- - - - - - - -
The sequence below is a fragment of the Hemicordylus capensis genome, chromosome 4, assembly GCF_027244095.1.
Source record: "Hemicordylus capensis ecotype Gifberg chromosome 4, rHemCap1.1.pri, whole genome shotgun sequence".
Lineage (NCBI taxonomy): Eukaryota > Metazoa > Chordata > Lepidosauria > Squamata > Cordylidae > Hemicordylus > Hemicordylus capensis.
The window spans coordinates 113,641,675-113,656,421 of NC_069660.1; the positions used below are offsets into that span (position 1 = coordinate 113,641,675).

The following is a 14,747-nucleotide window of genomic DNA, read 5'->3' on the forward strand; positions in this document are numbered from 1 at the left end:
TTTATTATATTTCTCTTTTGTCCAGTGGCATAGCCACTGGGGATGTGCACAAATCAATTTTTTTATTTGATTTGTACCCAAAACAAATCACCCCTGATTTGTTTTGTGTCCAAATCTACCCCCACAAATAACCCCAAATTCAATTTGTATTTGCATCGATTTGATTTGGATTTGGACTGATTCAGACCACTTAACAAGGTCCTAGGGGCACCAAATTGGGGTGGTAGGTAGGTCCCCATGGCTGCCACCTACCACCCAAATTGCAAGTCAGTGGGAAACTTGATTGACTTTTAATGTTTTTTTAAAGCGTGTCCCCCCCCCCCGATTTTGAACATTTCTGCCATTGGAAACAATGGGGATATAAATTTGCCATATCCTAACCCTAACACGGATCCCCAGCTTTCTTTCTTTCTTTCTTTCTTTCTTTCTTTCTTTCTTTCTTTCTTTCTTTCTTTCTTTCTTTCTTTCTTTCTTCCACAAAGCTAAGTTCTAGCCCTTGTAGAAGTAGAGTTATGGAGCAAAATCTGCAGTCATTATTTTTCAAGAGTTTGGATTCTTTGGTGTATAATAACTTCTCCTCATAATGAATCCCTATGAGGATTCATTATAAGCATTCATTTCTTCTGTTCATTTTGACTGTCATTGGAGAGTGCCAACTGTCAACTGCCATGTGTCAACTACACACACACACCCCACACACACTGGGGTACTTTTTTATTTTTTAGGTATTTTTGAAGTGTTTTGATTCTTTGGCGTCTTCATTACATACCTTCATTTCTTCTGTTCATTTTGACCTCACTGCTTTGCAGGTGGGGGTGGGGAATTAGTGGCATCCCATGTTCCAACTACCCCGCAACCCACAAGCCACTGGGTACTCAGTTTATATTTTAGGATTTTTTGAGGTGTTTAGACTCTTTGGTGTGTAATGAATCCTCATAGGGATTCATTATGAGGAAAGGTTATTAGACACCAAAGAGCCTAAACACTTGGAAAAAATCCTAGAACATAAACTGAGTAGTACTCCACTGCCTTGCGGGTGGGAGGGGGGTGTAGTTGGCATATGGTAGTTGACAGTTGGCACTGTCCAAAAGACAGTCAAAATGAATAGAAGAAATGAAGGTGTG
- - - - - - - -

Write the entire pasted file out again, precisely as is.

The sequence below is a fragment of the Hemicordylus capensis genome, chromosome 4, assembly GCF_027244095.1.
Source record: "Hemicordylus capensis ecotype Gifberg chromosome 4, rHemCap1.1.pri, whole genome shotgun sequence".
Lineage (NCBI taxonomy): Eukaryota > Metazoa > Chordata > Lepidosauria > Squamata > Cordylidae > Hemicordylus > Hemicordylus capensis.
The window spans coordinates 113,641,675-113,656,421 of NC_069660.1; the positions used below are offsets into that span (position 1 = coordinate 113,641,675).

The following is a 14,747-nucleotide window of genomic DNA, read 5'->3' on the forward strand; positions in this document are numbered from 1 at the left end:
TTTATTATATTTCTCTTTTGTCCAGTGGCATAGCCACTGGGGATGTGCACAAATCAATTTTTTTATTTGATTTGTACCCAAAACAAATCACCCCTGATTTGTTTTGTGTCCAAATCTACCCCCACAAATAACCCCAAATTCAATTTGTATTTGCATCGATTTGATTTGGATTTGGACTGATTCAGACCACTTAACAAGGTCCTAGGGGCACCAAATTGGGGTGGTAGGTAGGTCCCCATGGCTGCCACCTACCACCCAAATTGCAAGTCAGTGGGAAACTTGATTGACTTTTAATGTTTTTTTAAAGCGTGTCCCCCCCCCCCGATTTTGAACATTTCTGCCATTGGAAACAATGGGGATATAAATTTGCCATATCCTAACCCTAACACGGATCCCCAGCTTTCTTTCTTTCTTTCTTTCTTTCTTTCTTTCTTTCTTTCTTTCTTTCTTTCTTTCTTTCTTTCTTTCTTTCTTCCACAAAGCTAAGTTCTAGCCCTTGTAGAAGTAGAGTTATGGAGCAAAATCTGCAGTCATTATTTTTCAAGAGTTTGGATTCTTTGGTGTATAATAACTTCTCCTCATAATGAATCCCTATGAGGATTCATTATAAGCATTCATTTCTTCTGTTCATTTTGACTGTCATTGGAGAGTGCCAACTGTCAACTGCCATGTGTCAACTACACACACACACCCCACACACACTGGGGTACTTTTTTATTTTTTAGGTATTTTTGAAGTGTTTTGATTCTTTGGCGTCTTCATTACATACCTTCATTTCTTCTGTTCATTTTGACCTCACTGCTTTGCAGGTGGGGGTGGGGAATTAGTGGCATCCCATGTTCCAACTACCCCGCAACCCACAAGCCACTGGGTACTCAGTTTATATTTTAGGATTTTTTGAGGTGTTTAGACTCTTTGGTGTGTAATGAATCCTCATAGGGATTCATTATGAGGAAAGGTTATTAGACACCAAAGAGCCTAAACACTTGGAAAAAATCCTAGAACATAAACTGAGTAGTACTCCACTGCCTTGCGGGTGGGAGGGGGGTGTAGTTGGCATATGGTAGTTGACAGTTGGCACTGTCCAAAAGACAGTCAAAATGAATAGAAGAAATGAAGGTGTG